When Gwyneth Paltrow’s Netflix show Goop Lab debuted a few months ago, it garnered plenty of media hate for its pseudoscience and self-promotion. But there’s one important bright spot in the show we should all pay attention to: 90-year-old sex educator Betty Dobson offering advice on sensuality. She’s living proof that sex doesn’t end at menopause—and that’s just one of the powerful lessons our culture needs to learn about post-reproductive years. Our national silence on menopause has lead to misdiagnoses, mistreatment and needless suffering for millions of women.
On average, women live for about 78 years—of that, only about 15 years fall in the peak reproductive period (25-40). Most women will spend far longer in the post-reproductive years. And many know almost nothing about what to expect when those years end. We are ignorant because of chronic misinformation and silence. Our mothers did not typically have the tools to help guide us themselves. When I have surveyed women over the years in my practice less than 5% report That their mother or another significant female figure shared information about the menopausal years.
This shouldn’t be surprising: For most of the 19th and 20th century, women’s body’s and health needs were regarded as less important than men’s. As researchers at the Brigham and Women’s Hospital reported in 2014, “The science that informs medicine—including the prevention, diagnosis and treatment of disease—routinely fails to consider the crucial impact of sex and gender”
As a gynecologist and author of a book on menopause, I’ve been astounded at the mistreatment of women that results from our culture’s silence on menopause. Just a few examples: Recently, a new 67-year-old patient came to me for severe vaginal dryness and pain with intercourse. She had been seen by at least two other medical providers. One told her she should simply expect her sex life to suffer as she ages. That’s ridiculous. Many therapies are available for dryness and pain, either over the counter or by prescription. Another doctor offered her anti-depressants and sleeping pills. She needed a doctor who understood menopause. I prescribed a combination of vaginal hormone therapy and CO2 laser tissue rejuvenation. Three months later, she could resume sexual relations with her husband and they now report intercourse twice weekly. It has changed their marriage.
I see this all the time. Women frequently hear that painful intercourse after menopause is all in their head, not an actual medical condition that can be treated
This is true of other symptoms related to menopause as well. A fifty year old women with newly diagnosed anxiety and heart palpitations is likely to get a psychiatric and cardiology workup, despite the fact that she is experiencing some of the most typical symptoms of estrogen imbalance.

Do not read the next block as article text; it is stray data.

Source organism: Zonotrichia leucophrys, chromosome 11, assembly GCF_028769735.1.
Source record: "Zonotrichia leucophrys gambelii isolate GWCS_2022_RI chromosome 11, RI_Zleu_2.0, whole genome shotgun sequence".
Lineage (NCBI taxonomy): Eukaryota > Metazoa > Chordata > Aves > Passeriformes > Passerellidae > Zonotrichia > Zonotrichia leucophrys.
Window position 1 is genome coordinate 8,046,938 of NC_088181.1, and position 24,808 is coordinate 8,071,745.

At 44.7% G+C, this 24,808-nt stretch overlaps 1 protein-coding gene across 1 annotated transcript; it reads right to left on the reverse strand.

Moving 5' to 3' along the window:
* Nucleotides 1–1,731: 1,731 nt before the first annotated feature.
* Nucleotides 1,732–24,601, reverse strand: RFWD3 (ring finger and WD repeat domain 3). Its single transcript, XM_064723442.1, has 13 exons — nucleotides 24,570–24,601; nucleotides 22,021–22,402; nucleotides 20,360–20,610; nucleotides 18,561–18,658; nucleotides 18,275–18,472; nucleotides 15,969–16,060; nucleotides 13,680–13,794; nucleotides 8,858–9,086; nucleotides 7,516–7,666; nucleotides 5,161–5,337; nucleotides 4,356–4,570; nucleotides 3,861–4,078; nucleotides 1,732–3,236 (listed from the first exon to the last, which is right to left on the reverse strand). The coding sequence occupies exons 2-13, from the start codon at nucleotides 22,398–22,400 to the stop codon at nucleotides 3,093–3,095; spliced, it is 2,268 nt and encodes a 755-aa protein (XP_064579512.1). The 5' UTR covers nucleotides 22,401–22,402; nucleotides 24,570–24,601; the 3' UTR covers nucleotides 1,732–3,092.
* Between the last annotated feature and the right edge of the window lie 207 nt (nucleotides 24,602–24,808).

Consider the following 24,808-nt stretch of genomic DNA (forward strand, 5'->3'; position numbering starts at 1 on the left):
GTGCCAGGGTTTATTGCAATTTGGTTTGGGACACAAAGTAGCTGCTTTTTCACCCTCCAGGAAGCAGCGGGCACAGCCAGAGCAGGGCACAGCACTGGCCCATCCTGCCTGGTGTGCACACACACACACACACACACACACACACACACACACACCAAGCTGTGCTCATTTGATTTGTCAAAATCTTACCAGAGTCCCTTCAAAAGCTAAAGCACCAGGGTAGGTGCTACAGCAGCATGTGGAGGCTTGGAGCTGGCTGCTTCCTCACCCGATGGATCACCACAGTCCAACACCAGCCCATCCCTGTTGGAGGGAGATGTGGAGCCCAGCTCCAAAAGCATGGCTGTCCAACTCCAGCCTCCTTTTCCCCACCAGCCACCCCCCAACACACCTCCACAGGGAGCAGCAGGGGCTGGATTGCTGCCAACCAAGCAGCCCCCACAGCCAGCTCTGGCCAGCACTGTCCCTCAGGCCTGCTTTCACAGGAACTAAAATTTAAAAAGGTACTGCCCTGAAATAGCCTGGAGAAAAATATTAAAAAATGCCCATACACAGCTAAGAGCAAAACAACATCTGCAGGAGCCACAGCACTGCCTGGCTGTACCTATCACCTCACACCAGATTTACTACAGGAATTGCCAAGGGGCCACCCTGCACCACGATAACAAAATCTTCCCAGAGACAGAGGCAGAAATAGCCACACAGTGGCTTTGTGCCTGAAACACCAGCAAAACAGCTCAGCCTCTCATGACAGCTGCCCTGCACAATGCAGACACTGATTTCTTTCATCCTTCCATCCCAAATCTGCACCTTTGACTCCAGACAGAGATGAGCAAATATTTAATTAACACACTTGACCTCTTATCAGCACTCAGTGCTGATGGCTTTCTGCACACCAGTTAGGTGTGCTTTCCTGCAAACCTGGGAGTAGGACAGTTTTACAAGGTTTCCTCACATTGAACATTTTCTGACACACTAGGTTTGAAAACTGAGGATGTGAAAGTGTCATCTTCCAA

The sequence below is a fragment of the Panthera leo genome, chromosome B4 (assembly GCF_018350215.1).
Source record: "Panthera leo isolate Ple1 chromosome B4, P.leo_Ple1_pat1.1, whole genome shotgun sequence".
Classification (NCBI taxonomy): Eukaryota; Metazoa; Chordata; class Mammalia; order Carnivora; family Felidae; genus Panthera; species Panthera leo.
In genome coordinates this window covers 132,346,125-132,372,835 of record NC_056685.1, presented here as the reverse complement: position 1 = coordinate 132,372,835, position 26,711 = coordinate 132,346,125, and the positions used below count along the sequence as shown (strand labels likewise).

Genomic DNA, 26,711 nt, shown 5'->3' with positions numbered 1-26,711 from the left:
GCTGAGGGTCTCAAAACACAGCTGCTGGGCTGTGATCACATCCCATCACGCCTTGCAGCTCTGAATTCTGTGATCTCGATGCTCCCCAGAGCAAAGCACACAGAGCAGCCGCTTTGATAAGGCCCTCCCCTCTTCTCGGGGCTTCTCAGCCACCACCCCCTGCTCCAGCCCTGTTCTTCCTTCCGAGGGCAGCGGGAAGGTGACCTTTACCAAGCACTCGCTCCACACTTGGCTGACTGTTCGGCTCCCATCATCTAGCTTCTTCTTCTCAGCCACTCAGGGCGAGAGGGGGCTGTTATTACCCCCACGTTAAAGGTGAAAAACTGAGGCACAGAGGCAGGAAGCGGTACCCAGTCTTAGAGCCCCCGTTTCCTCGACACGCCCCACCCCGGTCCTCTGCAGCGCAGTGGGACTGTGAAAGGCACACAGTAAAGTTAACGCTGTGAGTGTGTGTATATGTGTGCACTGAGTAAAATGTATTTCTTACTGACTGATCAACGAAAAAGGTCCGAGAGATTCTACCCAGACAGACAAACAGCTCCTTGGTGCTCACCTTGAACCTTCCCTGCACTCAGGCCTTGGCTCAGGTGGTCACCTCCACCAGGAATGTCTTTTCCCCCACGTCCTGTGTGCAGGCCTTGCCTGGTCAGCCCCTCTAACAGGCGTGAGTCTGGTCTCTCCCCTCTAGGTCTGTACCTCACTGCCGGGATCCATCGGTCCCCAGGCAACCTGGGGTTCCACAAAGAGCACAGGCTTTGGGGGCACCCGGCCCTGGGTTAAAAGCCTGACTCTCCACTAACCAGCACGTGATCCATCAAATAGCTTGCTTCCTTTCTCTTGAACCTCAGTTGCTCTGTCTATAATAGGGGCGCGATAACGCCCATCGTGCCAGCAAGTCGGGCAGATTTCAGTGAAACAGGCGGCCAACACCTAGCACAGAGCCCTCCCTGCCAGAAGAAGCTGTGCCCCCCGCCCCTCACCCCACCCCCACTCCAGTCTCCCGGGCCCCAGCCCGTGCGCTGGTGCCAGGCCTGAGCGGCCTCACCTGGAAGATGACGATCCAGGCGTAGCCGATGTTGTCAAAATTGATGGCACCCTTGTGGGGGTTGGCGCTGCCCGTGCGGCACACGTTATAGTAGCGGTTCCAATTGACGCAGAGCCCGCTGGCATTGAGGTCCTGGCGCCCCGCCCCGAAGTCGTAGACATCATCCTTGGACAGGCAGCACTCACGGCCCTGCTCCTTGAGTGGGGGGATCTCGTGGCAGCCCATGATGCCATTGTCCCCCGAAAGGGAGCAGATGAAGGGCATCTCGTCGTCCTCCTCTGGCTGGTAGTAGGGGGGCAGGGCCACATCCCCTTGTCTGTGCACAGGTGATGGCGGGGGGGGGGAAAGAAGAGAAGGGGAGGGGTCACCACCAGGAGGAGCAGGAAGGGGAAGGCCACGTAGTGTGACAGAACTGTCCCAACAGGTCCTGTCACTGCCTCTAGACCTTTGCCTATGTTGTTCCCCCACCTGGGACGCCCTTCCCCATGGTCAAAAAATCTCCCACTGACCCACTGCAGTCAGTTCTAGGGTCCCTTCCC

Even me—a 53-year-old gynecologist! I was so steeped in traditional (male) approaches and mindsets in medicine, that when I started feeling irritable, depressed,, had difficulty sleeping and experienced night sweats, I complete overlooked the fact that I was entering perimenopause, the one-to -eight year period preceding menopause. Once I realized what was happening I treated my symptoms through integrative approach. I changed my diet, focused on self-care, and eventually started hormone replacement therapy.
But more importantly, I realized that I was not going crazy. Within weeks I was feeling better but it was a long journey to begin to understand how my body was actually changing. I realize that if a gynecologist could be this confused about this period in her life, what must the average woman experience?
Some of this comes from the same shame and silence that has historically surrounded the female body—but it’s even worse for menopause than other conditions. Every woman knows where to turn if she is contemplating motherhood—sisters, girlfriends, best friends, obstetricians, and thousands and thousands of books. . Yet, of the hundreds of women I’ve talked to about menopause, less than 10% have told me that there were women (or sometimes men) in their lives who described menopause, what it was, or what to expect. With a lack of intergenerational conversations, we will always lack understanding of the unique experiences of women entering this transition.
While the Goop Lab may not survive its savage reviews, I fervently hope that the show’s willingness to explore taboo subjects—including menopause—continues. But fortunately, we don’t have to depend on Netflix and Paltrow to continue that movement.
Women can change the narrative right now, by starting the conversation with their mothers, sisters, daughters, and yes, even their doctors. Transparent, evidence-based, unbiased healthcare should be the standard of care delivered by our health care professionals not only during a women’s reproductive years but also in the decades that follow.
About the author: Arianna Sholes-Douglas is an OB-GYN and author of The Menopause Myth: What Your Mother, Doctor, And Friends Haven’t Shared About Life After 35